When SSRH occurs in the peripheral retina accompanied by vitreous hemorrhage, a precise diagnosis is difficult and is easily misdiagnosed as choroidal melanoma. Therefore, differentiating SSRH from choroidal melanoma is essential. A diagnosis of SSRH and choroidal neoplasm is difficult, and the enucleation caused by misdiagnosis is often reported . The diagnosis should fully combine the clinical manifestations, history, and multimodal imaging of the patient in order to improve the accuracy of clinical diagnosis and reduce the misdiagnosis and mistreatment. Thus, multimodal imaging plays a vital role in the diagnosis of this rare disease.
B-ultrasonography is a sensitive and reliable examination tool that showed flat or hemispherical subretinal solid appearing tumor-like echo combined with retinal detachment with clear boundaries. When combined with vitreous hemorrhage, a large amount of turbidity is observed in the vitreous cavity. B-ultrasonography showed that melanoma cells under the retina absorbed abundant echo energy, and choroidal excavation and shadowing were detected in the orbit formed by internal echoes with smooth attenuation behind a dome-shaped mass lesion or a large mushroom-shaped mass lesion . In the early stage of this case, B-ultrasonography suggested a choroidal occupying lesion in the left eye. The echo of the lesion was masked by vitreous hemorrhage in the later period, and hence, medical history formed the basis of diagnosis.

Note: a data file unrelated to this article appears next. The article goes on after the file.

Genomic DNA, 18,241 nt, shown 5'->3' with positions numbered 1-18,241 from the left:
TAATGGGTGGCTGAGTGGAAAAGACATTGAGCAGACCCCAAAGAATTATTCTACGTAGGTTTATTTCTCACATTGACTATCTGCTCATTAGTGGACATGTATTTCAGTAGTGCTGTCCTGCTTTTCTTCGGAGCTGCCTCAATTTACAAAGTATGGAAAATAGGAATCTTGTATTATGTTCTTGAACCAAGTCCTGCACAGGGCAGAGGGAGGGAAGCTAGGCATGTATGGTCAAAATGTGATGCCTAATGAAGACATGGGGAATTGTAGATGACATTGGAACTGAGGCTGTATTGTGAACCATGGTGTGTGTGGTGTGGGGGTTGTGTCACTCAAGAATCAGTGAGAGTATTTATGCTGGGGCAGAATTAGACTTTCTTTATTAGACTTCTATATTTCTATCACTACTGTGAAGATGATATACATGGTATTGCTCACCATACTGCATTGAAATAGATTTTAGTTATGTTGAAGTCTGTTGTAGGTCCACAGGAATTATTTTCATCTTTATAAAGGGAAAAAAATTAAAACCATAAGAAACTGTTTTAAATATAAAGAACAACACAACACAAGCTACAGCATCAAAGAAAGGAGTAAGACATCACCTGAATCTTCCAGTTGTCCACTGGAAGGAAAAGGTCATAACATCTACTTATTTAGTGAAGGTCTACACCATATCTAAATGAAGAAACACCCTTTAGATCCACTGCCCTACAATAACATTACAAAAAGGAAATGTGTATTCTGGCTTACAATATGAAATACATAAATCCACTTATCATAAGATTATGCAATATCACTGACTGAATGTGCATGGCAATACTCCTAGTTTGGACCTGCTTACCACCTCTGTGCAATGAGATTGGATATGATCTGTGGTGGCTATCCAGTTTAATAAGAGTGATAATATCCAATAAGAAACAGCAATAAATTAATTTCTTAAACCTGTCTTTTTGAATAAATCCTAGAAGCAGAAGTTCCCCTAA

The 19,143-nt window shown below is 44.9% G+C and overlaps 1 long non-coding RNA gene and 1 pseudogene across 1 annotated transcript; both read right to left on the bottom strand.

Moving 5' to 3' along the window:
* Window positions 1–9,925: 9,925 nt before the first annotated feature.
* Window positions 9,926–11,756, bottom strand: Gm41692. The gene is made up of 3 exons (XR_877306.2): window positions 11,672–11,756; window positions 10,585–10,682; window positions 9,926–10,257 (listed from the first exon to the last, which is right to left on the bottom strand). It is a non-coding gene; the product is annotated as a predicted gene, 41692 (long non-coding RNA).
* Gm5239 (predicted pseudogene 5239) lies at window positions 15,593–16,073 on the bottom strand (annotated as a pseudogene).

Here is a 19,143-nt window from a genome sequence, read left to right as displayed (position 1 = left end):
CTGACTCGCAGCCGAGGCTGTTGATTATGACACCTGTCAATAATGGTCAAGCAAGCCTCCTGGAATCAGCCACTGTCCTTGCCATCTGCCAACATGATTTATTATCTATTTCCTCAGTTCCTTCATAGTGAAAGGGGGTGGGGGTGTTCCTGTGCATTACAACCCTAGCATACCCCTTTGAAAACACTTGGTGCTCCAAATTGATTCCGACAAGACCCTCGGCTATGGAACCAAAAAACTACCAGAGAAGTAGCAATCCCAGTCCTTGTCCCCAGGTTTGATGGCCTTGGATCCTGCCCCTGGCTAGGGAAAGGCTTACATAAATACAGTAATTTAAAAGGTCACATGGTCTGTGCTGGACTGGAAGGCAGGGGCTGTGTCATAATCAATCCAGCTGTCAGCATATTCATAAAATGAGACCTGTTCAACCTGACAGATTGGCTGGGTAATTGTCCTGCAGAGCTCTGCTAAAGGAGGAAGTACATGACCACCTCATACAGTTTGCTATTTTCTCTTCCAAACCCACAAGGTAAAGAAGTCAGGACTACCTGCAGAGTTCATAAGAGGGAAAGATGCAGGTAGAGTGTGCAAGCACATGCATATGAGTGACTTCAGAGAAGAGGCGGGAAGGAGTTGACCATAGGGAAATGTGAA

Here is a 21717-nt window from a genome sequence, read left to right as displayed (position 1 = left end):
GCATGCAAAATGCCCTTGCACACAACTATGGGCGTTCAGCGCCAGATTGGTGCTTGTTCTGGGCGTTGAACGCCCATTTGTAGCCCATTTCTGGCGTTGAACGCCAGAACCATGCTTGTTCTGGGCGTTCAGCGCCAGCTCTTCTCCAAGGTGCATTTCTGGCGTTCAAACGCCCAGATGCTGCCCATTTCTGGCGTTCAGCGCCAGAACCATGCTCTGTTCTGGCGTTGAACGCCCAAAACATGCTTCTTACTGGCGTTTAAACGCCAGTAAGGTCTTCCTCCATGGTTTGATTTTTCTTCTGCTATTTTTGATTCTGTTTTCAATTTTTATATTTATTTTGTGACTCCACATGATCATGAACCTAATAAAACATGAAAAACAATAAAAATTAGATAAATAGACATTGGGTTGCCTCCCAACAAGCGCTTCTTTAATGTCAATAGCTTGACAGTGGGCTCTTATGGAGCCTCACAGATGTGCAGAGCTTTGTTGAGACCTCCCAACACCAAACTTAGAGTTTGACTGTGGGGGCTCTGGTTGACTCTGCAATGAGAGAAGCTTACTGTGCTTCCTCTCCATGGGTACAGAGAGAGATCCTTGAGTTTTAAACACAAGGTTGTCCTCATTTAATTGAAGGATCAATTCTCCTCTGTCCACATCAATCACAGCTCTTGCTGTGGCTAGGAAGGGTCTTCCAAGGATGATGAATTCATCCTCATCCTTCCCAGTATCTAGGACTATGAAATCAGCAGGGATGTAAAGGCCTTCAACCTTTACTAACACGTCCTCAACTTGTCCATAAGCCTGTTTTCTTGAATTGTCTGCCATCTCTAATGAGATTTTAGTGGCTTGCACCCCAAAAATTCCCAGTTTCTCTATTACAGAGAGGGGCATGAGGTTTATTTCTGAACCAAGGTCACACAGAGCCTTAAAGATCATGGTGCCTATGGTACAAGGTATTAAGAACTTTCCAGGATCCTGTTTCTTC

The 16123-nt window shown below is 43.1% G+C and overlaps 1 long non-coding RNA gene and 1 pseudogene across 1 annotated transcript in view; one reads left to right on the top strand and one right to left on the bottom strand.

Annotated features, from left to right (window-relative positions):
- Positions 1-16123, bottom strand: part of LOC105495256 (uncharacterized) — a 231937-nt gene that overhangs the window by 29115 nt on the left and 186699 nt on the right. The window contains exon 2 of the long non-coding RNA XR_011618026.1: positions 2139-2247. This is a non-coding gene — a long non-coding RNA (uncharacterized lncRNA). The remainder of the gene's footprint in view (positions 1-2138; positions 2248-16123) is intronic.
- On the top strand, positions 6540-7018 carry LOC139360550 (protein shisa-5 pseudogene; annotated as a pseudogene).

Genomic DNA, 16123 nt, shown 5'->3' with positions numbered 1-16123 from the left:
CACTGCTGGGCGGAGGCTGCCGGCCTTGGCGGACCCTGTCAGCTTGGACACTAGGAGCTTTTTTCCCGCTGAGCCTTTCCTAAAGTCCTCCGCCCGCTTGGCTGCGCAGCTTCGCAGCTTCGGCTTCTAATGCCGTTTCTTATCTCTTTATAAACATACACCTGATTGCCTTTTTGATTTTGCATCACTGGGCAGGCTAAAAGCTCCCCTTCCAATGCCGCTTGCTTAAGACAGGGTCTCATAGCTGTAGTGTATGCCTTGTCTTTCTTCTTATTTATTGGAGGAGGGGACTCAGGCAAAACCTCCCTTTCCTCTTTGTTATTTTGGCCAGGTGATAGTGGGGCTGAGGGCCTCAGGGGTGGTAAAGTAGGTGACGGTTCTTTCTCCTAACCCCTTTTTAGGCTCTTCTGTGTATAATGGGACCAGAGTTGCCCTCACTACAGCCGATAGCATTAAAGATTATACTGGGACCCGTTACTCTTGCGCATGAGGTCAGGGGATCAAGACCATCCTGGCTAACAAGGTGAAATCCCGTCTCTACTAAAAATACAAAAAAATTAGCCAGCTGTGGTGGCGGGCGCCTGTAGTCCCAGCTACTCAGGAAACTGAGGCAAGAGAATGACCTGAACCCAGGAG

OCT is a noninvasive, reproducible, and high-resolution technology, which can be used as an auxiliary diagnosis of SSRH. In the early phase, OCT showed that the nerve fiber layer was elevated, and the deep reflexes were weakened . However, in this case, due to the combination of vitreous hemorrhage, OCT scanning was not performed. no abnormality was detected in the OCT scan of the macular area after the operation, and SRH caused by macular lesions was excluded. Nonetheless, due to the location of the lesions, the OCT scan of the bleeding area could not be performed. Thus, the wide-angle OCT proved to be valuable in the diagnosis of SSRH.